One word of caution. Plaster skimmed walls are NOT drylined walls. Skimmed walls will only ever be as good as the material behind them. Proper stud walling, delicate and brittle though it may appear, seems to be perfect for the job.
  6. Merritt

    Merritt Member

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    Chicken Balti.... I would probably agree with you if the walls are battoned i.e. attached to wood battoning with screws however id be a little concerned about hanging such a lot of weight from a plasterboard that is simply 'glued' to the thermalite..... The top surface of plasterboard can be simply peeled off by hand - and I'd be a little worried of the entire board being peeled off the wall!

    Im being a little over protective and going to use 12 special plugs, and bolts.... I REALLY don't want to come home and find my plasma in pieces on the floor...

    Cheers
  7. chicken balti

    chicken balti Guest

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    Merritt,

    Your call. I agree that it just doesn't make sense but I spoke to the 'experts' and they all agreed that it was OK. I haven't had a single problem, no loose fixings and no degradation whatsoever. By the way, there is no timber battening on any of the walls holding up the plasterboard sheets, thin folded aluminium (and I mean THIN) angle was fixed to the floor and ceiling to which the plasterboard sheeting was screwed. Sounds dodgy I know but modern building methods and all that. Its not a Barratt home by the way :)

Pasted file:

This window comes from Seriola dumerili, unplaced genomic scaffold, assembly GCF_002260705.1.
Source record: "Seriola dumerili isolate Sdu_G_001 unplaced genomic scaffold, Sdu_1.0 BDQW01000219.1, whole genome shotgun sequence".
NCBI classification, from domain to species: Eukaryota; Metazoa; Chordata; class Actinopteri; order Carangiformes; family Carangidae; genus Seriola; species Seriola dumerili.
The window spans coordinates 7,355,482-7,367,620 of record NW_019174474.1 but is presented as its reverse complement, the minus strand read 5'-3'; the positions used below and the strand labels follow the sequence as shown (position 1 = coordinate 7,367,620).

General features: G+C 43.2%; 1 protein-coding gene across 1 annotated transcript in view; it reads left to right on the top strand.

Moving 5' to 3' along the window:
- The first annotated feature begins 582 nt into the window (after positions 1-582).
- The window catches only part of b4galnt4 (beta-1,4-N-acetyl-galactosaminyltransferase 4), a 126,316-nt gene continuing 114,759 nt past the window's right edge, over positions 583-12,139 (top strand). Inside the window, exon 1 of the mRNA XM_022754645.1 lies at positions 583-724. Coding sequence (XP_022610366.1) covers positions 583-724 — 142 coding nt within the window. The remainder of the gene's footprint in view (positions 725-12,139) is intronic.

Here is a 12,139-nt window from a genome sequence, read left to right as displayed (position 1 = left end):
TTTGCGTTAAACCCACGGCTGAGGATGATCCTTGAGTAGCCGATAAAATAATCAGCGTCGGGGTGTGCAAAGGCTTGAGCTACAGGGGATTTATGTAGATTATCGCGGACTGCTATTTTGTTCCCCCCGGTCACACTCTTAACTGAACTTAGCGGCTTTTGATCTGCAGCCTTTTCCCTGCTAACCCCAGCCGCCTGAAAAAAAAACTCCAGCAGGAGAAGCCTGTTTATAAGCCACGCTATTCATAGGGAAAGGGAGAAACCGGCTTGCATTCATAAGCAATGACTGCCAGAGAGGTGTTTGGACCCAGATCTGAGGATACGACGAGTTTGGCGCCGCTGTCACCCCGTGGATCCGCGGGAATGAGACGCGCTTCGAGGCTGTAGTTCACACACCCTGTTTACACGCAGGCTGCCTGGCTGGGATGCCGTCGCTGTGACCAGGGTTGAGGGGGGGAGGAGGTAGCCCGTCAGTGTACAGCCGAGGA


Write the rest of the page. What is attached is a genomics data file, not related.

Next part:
8. harrisuk

    harrisuk Member

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    If it works fare enough. My personal opinion is that any one who attaches one of these things to a stud wall, Plaster board etc without proper consideration (Fixing to uprights, batons, metal rods and the many other suggestions made to make these things safe) has alot more bottle than I have.

    I feel better knowing mine is attached to solid victorian brick work by eight 3inch coach bolts.

    If it comes off the wall it is taking the whole lot with it !
  9. Phil_Yeoman

    Phil_Yeoman Member

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    A plasterboard and misconceptions. Plasterboard has a better strength when fixed to the wall useing the plaster dab adheasive than when using batterns (try pulling the bloody stuff off!) The adheasive penertrates the paper and bonds with the substraight. The subseqent contact area is huge compared to using screews and batterns. Typically 30% of the board area is bonded rather than less than 5% using screws.

    Like I said before though this type of fixing doesn't give you a good nights sleep.

    Phil
  10. TopMeTom

    TopMeTom New Member

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    My house was built in 1970,how on earth do you know what walls you got????:confused:
  11. jxvaug

    jxvaug Guest